This is not a post about blood oranges. And no meyer lemon was harmed in the making of this dish. No bee pollen was purchased, no bizarr-o flour was milled, and no oak-tarnished wooden knives were wielded. This is a recipe for da people! Made with all that normal crap in your fridge and cooked in a regular, run-of-the-mill oven in a pretty averagely-appointed kitchen.
Maybe it’s the recession’s fault, or YouTube’s, or maybe I’m just getting older and this is the natural course of life, but things are getting really … simple. I mean, identity is still a toughie. But, it just costs so much to be plain these days! Food magazines charge $18 for images of a single pine cone, or a bundle of dirty carrots on a picnic bench, or just a bird, sitting there, not even flapping. The trendiest restaurants offer five items. Girls I know upcycle their grandparents’ sweaters, … “upcycle” became a word…and did you know there’s a store in the Outer Sunset that sells six oz, handleless, plain white mugs for $30?
And then there are some simple things that became really complicated: cleaning up your own mess; putting things back where you found them — husbands and sons everywhere, struggling with this one for eternity. Buying yogurt from the store – really? You’re going to actually make yogurt? It doesn’t … just … come like that? Bottled vinegar — I don’t want to make anything in my kitchen from scratch that requires a “mother,” unless it’s a human baby. Sometimes I Just want to see recipe instructions that are under 15 words: add all the wet ingredients to the dry ingredients. Stir. Bake at 375 F. I wish that worked for everything.
So, look. This recipe is simple. Don’t complicate it. Make the dish and then dip some bread in it. Enjoy!
Recipe inspired by this
Serves: 3 for lunch or 4-5 as a side/snack
What You Need:
1 tblsp olive oil
4 garlic cloves; crushed
2 tsp cumin seeds
1 large can of diced tomatoes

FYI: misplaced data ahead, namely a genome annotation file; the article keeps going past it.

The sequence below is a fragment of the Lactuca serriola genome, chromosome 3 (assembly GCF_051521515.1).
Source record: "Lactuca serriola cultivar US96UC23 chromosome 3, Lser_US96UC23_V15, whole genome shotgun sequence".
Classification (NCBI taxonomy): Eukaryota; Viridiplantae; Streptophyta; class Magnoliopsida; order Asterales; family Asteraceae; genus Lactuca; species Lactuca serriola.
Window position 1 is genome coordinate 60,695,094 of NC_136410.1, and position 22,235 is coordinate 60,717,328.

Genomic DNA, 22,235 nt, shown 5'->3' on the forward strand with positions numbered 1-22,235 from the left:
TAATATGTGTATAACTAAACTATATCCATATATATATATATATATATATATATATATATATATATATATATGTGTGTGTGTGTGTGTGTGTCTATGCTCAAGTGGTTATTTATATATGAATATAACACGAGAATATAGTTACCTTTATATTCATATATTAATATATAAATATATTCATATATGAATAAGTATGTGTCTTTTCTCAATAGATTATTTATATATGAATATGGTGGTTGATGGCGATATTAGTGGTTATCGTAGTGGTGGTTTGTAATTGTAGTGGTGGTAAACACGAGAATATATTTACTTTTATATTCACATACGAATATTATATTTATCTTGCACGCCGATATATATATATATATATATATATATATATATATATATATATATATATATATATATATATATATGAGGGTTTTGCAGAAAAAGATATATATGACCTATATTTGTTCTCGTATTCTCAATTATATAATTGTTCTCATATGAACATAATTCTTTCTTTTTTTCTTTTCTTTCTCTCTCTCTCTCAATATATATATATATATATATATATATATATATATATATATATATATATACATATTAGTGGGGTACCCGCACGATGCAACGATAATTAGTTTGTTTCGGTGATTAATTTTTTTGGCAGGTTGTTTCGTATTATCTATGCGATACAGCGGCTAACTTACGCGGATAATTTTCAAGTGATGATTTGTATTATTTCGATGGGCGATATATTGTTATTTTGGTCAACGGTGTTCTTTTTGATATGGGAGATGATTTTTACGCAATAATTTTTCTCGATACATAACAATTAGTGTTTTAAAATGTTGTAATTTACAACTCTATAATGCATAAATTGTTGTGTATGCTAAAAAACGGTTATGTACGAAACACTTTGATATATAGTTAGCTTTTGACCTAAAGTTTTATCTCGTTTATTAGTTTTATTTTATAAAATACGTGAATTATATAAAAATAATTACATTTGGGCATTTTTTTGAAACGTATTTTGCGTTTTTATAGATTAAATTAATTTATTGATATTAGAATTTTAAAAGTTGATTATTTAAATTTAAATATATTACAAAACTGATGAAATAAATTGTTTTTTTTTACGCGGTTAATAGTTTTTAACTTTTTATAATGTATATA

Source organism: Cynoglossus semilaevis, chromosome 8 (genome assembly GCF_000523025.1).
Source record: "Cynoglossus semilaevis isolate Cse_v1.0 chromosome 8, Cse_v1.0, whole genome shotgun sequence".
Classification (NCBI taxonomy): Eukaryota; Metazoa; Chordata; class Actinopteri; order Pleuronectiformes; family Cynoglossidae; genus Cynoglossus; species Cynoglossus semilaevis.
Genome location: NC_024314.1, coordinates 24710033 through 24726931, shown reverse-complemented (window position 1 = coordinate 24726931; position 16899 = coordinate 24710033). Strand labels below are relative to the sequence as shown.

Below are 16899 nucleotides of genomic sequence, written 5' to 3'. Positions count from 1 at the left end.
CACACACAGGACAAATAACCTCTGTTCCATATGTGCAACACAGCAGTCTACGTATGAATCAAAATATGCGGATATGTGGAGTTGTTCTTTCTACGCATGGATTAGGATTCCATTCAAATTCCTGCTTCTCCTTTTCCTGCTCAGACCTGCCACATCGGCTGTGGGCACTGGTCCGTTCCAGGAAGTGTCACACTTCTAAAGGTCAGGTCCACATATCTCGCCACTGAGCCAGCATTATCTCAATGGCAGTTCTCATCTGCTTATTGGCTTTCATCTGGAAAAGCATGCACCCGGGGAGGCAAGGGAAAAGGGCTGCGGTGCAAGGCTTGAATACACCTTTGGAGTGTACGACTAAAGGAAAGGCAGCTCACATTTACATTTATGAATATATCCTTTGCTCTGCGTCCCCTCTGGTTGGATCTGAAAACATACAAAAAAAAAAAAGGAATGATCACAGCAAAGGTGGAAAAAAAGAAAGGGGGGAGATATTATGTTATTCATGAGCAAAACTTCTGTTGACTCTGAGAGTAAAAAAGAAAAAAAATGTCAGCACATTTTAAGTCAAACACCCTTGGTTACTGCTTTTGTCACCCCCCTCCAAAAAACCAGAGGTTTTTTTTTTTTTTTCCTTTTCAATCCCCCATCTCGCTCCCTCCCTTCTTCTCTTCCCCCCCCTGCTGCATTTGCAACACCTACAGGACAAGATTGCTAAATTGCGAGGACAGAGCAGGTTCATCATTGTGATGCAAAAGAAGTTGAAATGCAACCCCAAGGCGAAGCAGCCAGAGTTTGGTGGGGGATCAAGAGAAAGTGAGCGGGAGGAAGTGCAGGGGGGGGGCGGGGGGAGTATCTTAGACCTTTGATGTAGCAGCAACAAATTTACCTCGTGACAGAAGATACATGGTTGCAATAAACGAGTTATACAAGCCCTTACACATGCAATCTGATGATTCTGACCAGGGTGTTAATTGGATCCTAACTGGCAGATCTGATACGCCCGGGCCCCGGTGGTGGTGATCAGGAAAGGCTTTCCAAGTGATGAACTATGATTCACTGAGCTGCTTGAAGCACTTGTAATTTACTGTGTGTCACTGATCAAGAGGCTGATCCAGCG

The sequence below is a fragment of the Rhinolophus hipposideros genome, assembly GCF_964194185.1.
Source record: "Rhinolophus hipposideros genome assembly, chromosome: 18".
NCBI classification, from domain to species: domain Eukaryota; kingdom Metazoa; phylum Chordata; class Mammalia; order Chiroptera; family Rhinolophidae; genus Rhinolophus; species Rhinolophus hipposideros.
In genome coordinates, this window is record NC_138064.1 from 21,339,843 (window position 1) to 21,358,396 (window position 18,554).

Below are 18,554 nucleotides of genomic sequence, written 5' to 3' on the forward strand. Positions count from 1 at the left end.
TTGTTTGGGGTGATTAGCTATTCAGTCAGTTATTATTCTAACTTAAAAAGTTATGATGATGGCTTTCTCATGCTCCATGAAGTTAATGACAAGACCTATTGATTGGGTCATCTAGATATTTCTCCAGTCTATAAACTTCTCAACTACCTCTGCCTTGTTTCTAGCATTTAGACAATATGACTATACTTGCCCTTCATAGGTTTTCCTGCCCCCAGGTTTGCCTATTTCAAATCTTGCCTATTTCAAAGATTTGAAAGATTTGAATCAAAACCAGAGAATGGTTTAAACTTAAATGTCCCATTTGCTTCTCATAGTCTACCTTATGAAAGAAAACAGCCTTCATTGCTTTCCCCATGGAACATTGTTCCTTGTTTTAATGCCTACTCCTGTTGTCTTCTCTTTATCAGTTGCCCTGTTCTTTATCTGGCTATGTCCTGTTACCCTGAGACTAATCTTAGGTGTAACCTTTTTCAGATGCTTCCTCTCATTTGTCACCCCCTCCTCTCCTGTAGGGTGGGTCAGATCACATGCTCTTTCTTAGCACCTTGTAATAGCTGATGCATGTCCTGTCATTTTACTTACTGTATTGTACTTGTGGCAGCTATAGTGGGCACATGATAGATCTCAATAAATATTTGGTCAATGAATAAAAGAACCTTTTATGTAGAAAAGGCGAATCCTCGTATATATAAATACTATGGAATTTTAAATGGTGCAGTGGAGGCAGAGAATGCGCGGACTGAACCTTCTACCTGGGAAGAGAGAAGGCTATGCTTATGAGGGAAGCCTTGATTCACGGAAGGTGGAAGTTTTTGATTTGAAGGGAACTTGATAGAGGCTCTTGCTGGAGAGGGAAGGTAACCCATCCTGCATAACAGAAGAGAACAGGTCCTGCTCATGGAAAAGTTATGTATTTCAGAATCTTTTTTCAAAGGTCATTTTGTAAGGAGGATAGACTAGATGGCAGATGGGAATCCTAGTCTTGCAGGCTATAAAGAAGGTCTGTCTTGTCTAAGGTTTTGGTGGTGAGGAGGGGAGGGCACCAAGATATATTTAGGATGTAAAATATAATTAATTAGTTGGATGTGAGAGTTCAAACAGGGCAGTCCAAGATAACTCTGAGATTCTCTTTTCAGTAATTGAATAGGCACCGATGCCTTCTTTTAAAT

1 shallot; peeled
1 tsp oregano
1 tblsp butter
salt & pepper to taste
150 g of feta (I used the “feta in brine” from Trader Joe’s)
a handful of green olives
a handful of cherry tomatoes
za’atar spice for garnish (*this is a more unusual and completely optional ingredient – available in Middle Eastern grocery stores)
How To Do It (an attempt at simplicity – it’s hard!):
Saute the garlic and cumin seeds for a few minutes. Add the tomatoes, oregano, shallot, butter and cook for 20 minutes. Season with salt and pepper to taste.
Arrange the feta chunks, tomatoes and olives in a dish. Cover with the warm sauce and mix it around so that you can see the chunks of feta and the olives. Bake for 20 minutes at 350 degrees F.
Remove from the oven and crack the eggs on top (with a fork, spread the whites of the eggs around so it bakes evenly). Cover with foil, turn the heat up to 400 F, return the dish to the oven and remove when the eggs look cooked (about 10 mins). Serve with a hunk of your favorite bread! Enjoy!
43 thoughts on “Baked Feta with Olives, Tomatoes and Eggs”
This sounds really delicious. I make shakshuka frequently but I love that you changed it up by adding feta and olives. I will have to try this, thanks for posting it.
Hope you like it! It is certainly a fun little riff on shakshuka. Thanks for checking out my blog!
Thanks! I hope you like it!
The photos are great. It looks delicious. We are going to make it. I’ll let you know how it turns out.
I LOVE this! And I laughed out loud about the yogurt – I actually know someone who spends hours straining milk through a cheese cloth to make greek yogurt….
Oh my! It’s just not right how good this looks. Are you supposed to eat the whole pan in one sitting or is that just wishful thinking…?
Haha! All at once. No utensils.
I’m dieing here.
Just made this – the perfect winter lunch!
Large or small can of tomatoes?
Large! Thanks for pointing that out!
I LOLed about the mother. Seriously though, you’re missing out. Do want me to just bring you some of my vinegar?
Also, Nopa makes what appears to be kindof whatever a shakshuka is, but they just call it Baked Farm Eggs, and serve it with bread for delicious eating. Of course it it vastly overpriced.